The Mae Tao Clinic (MTC), founded and directed by Dr. Cynthia Maung, provides free health care for refugees, migrant workers, and other individuals who cross the border from Burma to Thailand. People of all ethnicities and religions are welcome at the Clinic. Its origins go back to the student pro-democracy movement in Burma in 1988 and the brutal repression by the Burmese regime of that movement. The fleeing students who needed medical attention were attended in a small house in Mae Sot. In recent years, Dr. Cynthia has gained international recognition and accolades. She received the Jonathan Mann Health and Human Rights Award in 1999, the Foundation for Human Rights in Asia’s Special Award from Japan in 2001, the Van Heuven Doedhart Award from the Netherlands in 2001, Magsaysay Award for Community Leadership in August 2002 (dubbed the “Asian Nobel Peace Prize”) and was a nominee for the Nobel Peace Prize in 2005.
Since 1989 MTC has grown, from that one small house to a large complex of simple buildings that provide a wide variety of health services to different groups of people. Today it serves a target population of approximately 150,000 on the Thai-Burma border. Exact numbers are hard to calculate because of the fluidity of the population. About 50% of those who come to MTC for medical attention are migrant workers in the Mae Sot area; the other 50% travel cross-border from Burma for care.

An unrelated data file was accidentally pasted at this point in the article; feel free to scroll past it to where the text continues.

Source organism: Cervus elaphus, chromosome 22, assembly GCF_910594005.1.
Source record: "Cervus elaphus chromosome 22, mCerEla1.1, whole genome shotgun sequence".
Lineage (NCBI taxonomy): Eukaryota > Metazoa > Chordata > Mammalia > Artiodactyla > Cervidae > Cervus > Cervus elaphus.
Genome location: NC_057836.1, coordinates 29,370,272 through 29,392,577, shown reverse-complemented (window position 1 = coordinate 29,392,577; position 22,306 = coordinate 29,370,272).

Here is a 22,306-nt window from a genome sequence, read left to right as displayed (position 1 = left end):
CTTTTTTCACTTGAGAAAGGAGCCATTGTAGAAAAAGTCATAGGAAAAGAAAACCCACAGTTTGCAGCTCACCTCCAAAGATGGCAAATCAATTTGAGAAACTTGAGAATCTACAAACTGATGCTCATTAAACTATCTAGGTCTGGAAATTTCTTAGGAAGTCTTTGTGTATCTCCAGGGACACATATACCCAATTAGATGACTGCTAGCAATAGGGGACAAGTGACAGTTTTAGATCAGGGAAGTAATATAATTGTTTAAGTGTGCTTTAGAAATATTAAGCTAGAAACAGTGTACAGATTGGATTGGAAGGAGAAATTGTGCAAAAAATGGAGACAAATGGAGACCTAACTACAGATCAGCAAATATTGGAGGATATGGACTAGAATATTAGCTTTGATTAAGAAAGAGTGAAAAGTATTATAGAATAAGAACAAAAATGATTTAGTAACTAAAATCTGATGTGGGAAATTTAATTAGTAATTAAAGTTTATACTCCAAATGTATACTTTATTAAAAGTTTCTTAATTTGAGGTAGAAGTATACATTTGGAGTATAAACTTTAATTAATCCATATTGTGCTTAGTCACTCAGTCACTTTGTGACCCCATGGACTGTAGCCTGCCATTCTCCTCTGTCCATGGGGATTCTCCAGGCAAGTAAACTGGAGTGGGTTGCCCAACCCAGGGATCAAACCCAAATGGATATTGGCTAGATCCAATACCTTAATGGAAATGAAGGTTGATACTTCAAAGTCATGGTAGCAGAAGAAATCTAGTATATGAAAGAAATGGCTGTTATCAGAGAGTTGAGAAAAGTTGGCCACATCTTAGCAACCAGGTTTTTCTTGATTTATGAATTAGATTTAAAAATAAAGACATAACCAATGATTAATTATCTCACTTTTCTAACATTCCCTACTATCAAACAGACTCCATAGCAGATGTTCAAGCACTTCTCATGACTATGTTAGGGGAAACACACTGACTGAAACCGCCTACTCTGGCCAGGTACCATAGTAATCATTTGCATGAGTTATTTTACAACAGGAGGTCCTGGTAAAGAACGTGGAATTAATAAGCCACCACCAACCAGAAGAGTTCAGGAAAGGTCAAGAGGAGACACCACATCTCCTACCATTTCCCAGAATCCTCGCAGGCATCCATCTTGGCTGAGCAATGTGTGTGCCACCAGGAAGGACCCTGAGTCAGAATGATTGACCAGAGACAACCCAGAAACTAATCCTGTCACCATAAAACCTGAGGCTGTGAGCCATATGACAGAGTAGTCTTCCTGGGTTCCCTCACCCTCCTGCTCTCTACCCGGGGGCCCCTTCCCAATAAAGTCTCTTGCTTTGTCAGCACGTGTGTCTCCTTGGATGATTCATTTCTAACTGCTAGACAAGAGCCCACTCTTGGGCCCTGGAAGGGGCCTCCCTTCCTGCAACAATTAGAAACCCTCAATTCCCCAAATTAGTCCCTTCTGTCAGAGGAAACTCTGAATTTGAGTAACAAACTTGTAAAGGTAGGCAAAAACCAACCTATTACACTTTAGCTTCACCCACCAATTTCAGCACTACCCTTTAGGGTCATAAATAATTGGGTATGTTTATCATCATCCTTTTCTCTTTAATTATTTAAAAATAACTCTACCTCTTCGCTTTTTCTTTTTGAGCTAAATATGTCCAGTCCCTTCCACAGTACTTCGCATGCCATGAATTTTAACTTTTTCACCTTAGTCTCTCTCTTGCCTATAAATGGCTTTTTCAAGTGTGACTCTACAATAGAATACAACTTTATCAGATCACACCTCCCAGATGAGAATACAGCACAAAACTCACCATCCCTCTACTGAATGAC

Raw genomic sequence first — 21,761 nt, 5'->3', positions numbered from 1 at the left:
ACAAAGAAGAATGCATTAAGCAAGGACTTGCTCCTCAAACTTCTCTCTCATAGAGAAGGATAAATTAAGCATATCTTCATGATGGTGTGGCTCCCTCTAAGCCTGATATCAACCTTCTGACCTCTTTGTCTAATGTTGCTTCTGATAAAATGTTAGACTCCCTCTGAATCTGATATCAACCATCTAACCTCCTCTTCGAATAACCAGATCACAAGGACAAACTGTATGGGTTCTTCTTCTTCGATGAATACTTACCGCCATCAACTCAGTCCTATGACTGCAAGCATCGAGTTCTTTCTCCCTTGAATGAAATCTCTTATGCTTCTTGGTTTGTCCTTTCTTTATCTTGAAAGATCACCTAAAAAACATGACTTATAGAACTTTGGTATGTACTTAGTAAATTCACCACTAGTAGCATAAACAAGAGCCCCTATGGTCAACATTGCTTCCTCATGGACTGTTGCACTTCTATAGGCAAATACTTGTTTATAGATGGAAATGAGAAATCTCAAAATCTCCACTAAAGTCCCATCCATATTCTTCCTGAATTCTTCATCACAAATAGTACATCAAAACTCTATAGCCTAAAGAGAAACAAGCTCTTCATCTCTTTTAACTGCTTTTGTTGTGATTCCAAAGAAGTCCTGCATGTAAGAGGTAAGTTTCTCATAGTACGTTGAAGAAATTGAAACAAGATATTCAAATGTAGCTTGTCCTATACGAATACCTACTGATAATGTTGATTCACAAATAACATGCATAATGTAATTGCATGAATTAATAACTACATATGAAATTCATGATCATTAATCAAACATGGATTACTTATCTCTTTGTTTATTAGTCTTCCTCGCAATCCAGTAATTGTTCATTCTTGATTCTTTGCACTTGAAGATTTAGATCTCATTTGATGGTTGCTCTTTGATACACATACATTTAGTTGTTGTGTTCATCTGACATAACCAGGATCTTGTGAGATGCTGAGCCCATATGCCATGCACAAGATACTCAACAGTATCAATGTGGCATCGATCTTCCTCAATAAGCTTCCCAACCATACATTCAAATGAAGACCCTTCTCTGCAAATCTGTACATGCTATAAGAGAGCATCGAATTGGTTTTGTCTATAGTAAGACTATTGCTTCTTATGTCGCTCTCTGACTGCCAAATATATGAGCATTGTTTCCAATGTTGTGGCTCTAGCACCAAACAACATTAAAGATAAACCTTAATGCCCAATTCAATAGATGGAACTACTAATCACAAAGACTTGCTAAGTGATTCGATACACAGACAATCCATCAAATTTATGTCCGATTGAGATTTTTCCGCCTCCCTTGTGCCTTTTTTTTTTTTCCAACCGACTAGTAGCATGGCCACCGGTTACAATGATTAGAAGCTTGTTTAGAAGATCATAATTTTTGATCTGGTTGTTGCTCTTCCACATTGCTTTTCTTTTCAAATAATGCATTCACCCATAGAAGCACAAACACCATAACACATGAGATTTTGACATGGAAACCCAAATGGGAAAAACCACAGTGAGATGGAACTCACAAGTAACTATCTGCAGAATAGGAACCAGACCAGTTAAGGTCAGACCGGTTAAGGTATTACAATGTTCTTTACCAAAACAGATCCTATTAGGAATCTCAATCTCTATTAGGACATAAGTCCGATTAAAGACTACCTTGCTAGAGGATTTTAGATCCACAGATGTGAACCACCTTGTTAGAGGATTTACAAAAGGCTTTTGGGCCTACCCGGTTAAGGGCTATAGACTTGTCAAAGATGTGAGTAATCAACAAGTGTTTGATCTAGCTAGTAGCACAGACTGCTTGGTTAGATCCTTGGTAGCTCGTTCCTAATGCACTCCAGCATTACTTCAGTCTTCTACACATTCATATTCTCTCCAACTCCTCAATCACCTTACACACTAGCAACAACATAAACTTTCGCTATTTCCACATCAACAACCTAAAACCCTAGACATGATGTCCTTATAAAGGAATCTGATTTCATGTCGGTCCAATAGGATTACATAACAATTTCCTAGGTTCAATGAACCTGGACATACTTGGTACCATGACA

The clinic is located in Mae Sot, only a few kilometers from the Burmese border. It began as a small operation, with very few supplies and medicines. Over the years, its reputation has grown among the migrant population and inside Burma as a center that provides free, quality medical treatment. In 1989, the clinic provided health care for 1,760 patients; in 2009, the clinic treated nearly 100,000 patients.
Today the Clinic’s services include internal medicine; pediatrics; surgery; reproductive health and obstetrics; a laboratory and blood bank; primary eye care and eye surgery; prosthetics and rehabilitation; HIV/AIDS prevention; malaria management; and TB case finding and referrals. The Clinic also has many health worker training programs. Most of the health workers who graduate from these programs return to their villages inside Burma to provide much-needed health care. Others choose to serve in the refugee camps in Thailand and a small number stay on at the clinic.
Dr. Cynthia has built and sustained an institution of importance and quiet dignity. For the past 21 years, it has been serving the community and saving lives. But it does more than that. While the clinic members are grateful to their Thai hosts, they want to return home. Until that day arrives, the existence of Mae Tao Clinic gives hope to all people who look forward to a more just Burma.